Some Resistant pathogens

Staphylococcus aureus:

Staphylococcus aureus (colloquially known as “Staph aureus” or a Staph infection) is one of the major resistant pathogens. Found on the mucous membranes and the skin of around a third of the population, it is extremely adaptable to antibiotic pressure. It was the first bacterium in which penicillin resistance was found—in 1947, just four years after the drug started being mass-produced. Methicillin was then the antibiotic of choice, but has since been replaced by oxacillin due to significant kidney toxicity. MRSA (methicillin-resistant Staphylococcus aureus) was first detected in Britain in 1961 and is now “quite common” in hospitals. MRSA was responsible for 37% of fatal cases of blood poisoning in the UK in 1999, up from 4% in 1991. Half of all S. aureus infections in the US are resistant to penicillin, methicillin, tetracycline and erythromycin.

Methicillin Resistant Staphylococcus Aureus (MRSA) is acknowledged to be a human commensal and pathogen. MRSA has been found in cats, dogs and horses, where it can cause the same problems as it does in humans. Owners can transfer the organism to their pets and vice-versa, and MRSA in animals is generally believed to be derived from humans.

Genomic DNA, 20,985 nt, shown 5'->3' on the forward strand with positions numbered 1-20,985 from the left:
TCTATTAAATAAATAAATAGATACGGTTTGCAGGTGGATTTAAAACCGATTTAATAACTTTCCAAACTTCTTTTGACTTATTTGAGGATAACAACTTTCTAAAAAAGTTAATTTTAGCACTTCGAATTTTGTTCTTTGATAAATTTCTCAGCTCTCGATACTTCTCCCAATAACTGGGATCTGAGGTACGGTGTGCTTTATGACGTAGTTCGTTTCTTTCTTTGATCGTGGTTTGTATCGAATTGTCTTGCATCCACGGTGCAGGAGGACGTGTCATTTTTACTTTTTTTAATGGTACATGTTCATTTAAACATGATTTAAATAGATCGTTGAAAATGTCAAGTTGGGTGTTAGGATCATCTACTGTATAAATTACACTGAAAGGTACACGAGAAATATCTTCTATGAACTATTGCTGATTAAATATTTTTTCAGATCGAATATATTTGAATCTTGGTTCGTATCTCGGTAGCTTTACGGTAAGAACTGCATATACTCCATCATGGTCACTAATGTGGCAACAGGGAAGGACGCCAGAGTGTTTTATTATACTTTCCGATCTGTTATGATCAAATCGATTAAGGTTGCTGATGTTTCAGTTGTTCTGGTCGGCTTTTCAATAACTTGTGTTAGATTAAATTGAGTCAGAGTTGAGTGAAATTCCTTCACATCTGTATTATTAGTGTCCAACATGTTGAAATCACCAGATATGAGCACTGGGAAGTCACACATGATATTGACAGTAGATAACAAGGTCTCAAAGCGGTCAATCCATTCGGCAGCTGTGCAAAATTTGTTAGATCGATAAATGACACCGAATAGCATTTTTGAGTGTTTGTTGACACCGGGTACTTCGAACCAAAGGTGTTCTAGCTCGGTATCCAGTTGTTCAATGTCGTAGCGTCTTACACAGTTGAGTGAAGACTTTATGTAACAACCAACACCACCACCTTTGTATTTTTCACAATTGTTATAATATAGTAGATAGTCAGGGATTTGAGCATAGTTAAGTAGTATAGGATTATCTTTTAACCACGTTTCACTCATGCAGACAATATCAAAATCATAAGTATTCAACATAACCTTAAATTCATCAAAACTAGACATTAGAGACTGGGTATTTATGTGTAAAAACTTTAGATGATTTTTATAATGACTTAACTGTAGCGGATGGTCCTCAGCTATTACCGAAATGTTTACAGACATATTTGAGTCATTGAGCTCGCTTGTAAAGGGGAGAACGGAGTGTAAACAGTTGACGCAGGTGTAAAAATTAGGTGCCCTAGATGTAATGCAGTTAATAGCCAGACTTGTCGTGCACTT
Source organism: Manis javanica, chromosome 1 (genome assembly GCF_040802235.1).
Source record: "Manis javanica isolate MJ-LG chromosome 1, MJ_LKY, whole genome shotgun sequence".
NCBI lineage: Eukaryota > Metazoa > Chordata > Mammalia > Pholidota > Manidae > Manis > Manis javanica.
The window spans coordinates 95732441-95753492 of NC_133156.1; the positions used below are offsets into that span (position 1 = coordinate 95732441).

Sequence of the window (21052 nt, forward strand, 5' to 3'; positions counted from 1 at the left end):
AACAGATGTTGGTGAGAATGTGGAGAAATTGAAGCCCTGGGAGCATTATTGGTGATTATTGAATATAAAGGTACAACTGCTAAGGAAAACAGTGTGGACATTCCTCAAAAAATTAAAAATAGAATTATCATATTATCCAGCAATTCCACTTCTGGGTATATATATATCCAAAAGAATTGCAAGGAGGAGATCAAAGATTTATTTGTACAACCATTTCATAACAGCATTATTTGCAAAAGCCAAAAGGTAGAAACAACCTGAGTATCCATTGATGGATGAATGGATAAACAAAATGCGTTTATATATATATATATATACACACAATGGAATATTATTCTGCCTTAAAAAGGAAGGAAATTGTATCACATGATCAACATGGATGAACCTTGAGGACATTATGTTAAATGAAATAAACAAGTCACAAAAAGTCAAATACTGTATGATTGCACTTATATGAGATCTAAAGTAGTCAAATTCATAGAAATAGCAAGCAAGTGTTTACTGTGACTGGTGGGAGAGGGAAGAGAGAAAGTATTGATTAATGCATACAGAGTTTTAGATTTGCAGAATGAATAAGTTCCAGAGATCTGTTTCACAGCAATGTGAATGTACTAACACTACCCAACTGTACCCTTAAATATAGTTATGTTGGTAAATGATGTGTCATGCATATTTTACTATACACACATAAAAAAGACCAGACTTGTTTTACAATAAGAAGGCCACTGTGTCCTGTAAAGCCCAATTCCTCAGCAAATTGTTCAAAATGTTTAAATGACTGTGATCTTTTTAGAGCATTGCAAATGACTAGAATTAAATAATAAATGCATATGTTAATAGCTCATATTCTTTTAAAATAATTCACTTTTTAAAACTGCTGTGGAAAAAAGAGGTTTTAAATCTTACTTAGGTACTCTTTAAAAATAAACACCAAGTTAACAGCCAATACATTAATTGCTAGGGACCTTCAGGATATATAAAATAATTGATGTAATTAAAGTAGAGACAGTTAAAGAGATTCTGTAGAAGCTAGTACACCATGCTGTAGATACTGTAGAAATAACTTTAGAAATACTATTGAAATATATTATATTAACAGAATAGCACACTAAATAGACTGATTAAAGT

This left vancomycin as the only effective agent available at the time. However, strains with intermediate (4-8 ug/ml) levels of resistance, termed GISA (glycopeptide intermediate Staphylococcus aureus) or VISA (vancomycin intermediate Staphylococcus aureus), began appearing in the late 1990s. The first identified case was in Japan in 1996, and strains have since been found in hospitals in England, France and the US. The first documented strain with complete (>16 ug/ml) resistance to vancomycin, termed VRSA (Vancomycin-resistant Staphylococcus aureus) appeared in the United States in 2002.

A new class of antibiotics, oxazolidinones, became available in the 1990s, and the first commercially available oxazolidinone, linezolid, is comparable to vancomycin in effectiveness against MRSA. Linezolid-resistance in Staphylococcus aureus was reported in 2003.